Two handouts were distributed. Hoelbelheinrich concentrated heavily on the first handout, "Example of Transfer Manifest for audio format data object from Monterey Jazz Festival Project", which was a very detailed example of XML coding. Hoelbelheinrich also explained the second handout, "Template for Audio Metadata for the Monterey Jazz Festival". Time expired before the presentation was able to cover much of the administrative or preservation metadata. The workshop concluded with questions and the music of Billie Holliday.
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INTRODUCTION TO METADATA FOR EDUCATIONAL RESOURCES
Presented by Rob Wolfe
--reported by Dawn M. Loomis
Pasadena Public Library
Robert Wolfe from the Metadata Services Unit in the MIT Libraries led the workshop. In the 1990’s, MIT conducted research to determine the feasibility of selling courseware for their courses. They found it would be better to offer it for free. In order to use the Web to make the courseware available, metadata needed to be created and used. Robert and his unit helped design the metadata system.
This workshop was jammed to overflowing with information about OpenCourseWare, and the metadata that forms the backbone for the over 1500 courses there. The educational resources covered included Learning Objects, CourseWare, Podcasts, and iTunesU. There is not enough space to go into detail about the many aspects of educational metadata that were covered.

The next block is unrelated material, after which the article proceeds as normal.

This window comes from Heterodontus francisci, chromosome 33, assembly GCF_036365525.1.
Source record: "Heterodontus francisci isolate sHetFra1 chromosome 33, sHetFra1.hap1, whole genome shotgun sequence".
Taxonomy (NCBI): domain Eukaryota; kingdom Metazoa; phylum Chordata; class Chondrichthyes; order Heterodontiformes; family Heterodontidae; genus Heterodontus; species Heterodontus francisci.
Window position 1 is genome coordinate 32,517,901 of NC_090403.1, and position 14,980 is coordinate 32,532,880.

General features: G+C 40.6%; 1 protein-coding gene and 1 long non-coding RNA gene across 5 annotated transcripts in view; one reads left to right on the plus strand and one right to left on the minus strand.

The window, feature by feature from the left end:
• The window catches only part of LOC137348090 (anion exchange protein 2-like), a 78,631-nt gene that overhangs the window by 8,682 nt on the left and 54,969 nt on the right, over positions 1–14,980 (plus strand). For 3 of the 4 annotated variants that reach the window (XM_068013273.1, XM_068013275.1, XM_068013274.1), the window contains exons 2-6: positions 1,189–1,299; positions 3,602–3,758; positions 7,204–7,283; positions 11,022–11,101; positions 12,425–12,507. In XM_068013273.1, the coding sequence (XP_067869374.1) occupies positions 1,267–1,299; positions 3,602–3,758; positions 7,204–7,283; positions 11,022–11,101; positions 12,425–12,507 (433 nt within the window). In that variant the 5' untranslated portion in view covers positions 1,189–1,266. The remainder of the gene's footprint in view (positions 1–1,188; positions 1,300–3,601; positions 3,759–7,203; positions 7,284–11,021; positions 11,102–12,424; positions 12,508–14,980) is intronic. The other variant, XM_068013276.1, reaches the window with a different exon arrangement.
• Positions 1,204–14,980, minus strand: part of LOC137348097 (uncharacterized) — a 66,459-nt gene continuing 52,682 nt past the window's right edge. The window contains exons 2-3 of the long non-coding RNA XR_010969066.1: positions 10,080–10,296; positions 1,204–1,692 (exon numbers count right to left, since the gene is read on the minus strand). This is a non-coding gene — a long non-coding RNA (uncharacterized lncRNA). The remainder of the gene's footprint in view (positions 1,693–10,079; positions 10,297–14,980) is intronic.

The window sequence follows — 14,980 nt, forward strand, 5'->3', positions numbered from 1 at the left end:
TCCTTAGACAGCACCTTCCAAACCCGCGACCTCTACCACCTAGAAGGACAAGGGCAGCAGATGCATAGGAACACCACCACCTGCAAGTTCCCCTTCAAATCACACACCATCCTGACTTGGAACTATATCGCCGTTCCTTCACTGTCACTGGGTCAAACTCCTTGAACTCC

There are multiple schemas for applying metadata to learning objects, such as Ariadne, Dublin Core, Scorm, and IEEE. The use of different metadata in the same courseware system creates challenges for usability. Planning is the most important aspect to mitigate those challenges.
The concepts in this workshop were technical, but the possibilities for applying them to other institutions great.
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Presented by Paige Andrew
Pennsylvania State University Libraries
--reported by Julie Renee Moore
California State University, Fresno
Paige Andrew is the Maps Cataloging Librarian at Penn State. As the author of Cataloging Sheet Maps: the Basics and of numerous map cataloging articles, he is considered one of the leading authorities on map cataloging.
Andrew delivered an outstanding workshop on cataloging maps. As he stated at the beginning, he normally presents 1- or 2-day map cataloging workshops. So, for this 2-hour workshop, he distilled his normal workshop content down into the three areas that cause new or "occasional" map catalogers the most difficulty: 1) Title and choosing between titles; 2) Physical description, and 3) Mathematical data (scale statements and conversion, as well as touching on projection and coordinates). The main MARC tags covered in the class included the following: